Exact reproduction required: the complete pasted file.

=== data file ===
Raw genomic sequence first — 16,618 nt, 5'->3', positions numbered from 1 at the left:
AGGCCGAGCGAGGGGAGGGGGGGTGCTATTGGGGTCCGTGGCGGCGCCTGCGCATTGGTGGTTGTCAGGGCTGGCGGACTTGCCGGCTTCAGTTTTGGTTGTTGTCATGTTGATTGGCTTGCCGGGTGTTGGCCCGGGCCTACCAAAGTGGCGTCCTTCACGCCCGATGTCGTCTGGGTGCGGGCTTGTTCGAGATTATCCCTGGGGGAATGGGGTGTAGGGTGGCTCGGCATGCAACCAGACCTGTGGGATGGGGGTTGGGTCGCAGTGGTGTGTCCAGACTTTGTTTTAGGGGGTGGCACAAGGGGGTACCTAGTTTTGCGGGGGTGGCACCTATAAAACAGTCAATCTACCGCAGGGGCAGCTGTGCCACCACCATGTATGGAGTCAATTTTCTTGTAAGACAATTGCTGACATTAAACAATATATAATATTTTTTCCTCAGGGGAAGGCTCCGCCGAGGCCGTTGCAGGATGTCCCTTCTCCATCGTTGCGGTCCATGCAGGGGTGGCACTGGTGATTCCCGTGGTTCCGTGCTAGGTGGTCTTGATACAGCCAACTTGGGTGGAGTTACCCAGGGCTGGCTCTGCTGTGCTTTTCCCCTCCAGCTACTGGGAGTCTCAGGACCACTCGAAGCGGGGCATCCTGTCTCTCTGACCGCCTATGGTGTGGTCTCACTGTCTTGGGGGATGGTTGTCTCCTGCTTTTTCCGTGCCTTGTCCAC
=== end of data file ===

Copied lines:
Raw genomic sequence first — 16,618 nt, 5'->3', positions numbered from 1 at the left:
AGGCCGAGCGAGGGGAGGGGGGGTGCTATTGGGGTCCGTGGCGGCGCCTGCGCATTGGTGGTTGTCAGGGCTGGCGGACTTGCCGGCTTCAGTTTTGGTTGTTGTCATGTTGATTGGCTTGCCGGGTGTTGGCCCGGGCCTACCAAAGTGGCGTCCTTCACGCCCGATGTCGTCTGGGTGCGGGCTTGTTCGAGATTATCCCTGGGGGAATGGGGTGTAGGGTGGCTCGGCATGCAACCAGACCTGTGGGATGGGGGTTGGGTCGCAGTGGTGTGTCCAGACTTTGTTTTAGGGGGTGGCACAAGGGGGTACCTAGTTTTGCGGGGGTGGCACCTATAAAACAGTCAATCTACCGCAGGGGCAGCTGTGCCACCACCATGTATGGAGTCAATTTTCTTGTAAGACAATTGCTGACATTAAACAATATATAATATTTTTTCCTCAGGGGAAGGCTCCGCCGAGGCCGTTGCAGGATGTCCCTTCTCCATCGTTGCGGTCCATGCAGGGGTGGCACTGGTGATTCCCGTGGTTCCGTGCTAGGTGGTCTTGATACAGCCAACTTGGGTGGAGTTACCCAGGGCTGGCTCTGCTGTGCTTTTCCCCTCCAGCTACTGGGAGTCTCAGGACCACTCGAAGCGGGGCATCCTGTCTCTCTGACCGCCTATGGTGTGGTCTCACTGTCTTGGGGGATGGTTGTCTCCTGCTTTTTCCGTGCCTTGTCCAC